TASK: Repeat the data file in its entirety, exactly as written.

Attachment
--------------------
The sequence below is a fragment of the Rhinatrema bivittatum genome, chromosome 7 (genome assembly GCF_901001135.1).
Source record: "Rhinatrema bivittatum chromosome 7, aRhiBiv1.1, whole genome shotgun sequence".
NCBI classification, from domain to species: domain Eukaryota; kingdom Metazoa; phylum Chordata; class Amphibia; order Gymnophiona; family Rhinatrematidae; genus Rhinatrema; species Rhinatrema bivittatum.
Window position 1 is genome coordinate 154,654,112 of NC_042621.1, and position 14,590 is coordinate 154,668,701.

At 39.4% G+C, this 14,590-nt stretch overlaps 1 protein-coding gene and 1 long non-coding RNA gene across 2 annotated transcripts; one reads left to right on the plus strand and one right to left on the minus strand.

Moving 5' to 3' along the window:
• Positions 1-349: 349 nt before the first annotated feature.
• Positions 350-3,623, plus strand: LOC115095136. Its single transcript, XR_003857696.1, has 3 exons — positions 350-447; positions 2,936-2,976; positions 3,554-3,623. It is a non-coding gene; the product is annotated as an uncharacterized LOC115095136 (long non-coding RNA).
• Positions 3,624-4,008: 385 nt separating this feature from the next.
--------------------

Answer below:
The sequence below is a fragment of the Rhinatrema bivittatum genome, chromosome 7 (genome assembly GCF_901001135.1).
Source record: "Rhinatrema bivittatum chromosome 7, aRhiBiv1.1, whole genome shotgun sequence".
NCBI classification, from domain to species: domain Eukaryota; kingdom Metazoa; phylum Chordata; class Amphibia; order Gymnophiona; family Rhinatrematidae; genus Rhinatrema; species Rhinatrema bivittatum.
Window position 1 is genome coordinate 154,654,112 of NC_042621.1, and position 14,590 is coordinate 154,668,701.

At 39.4% G+C, this 14,590-nt stretch overlaps 1 protein-coding gene and 1 long non-coding RNA gene across 2 annotated transcripts; one reads left to right on the plus strand and one right to left on the minus strand.

Moving 5' to 3' along the window:
• Positions 1-349: 349 nt before the first annotated feature.
• Positions 350-3,623, plus strand: LOC115095136. Its single transcript, XR_003857696.1, has 3 exons — positions 350-447; positions 2,936-2,976; positions 3,554-3,623. It is a non-coding gene; the product is annotated as an uncharacterized LOC115095136 (long non-coding RNA).
• Positions 3,624-4,008: 385 nt separating this feature from the next.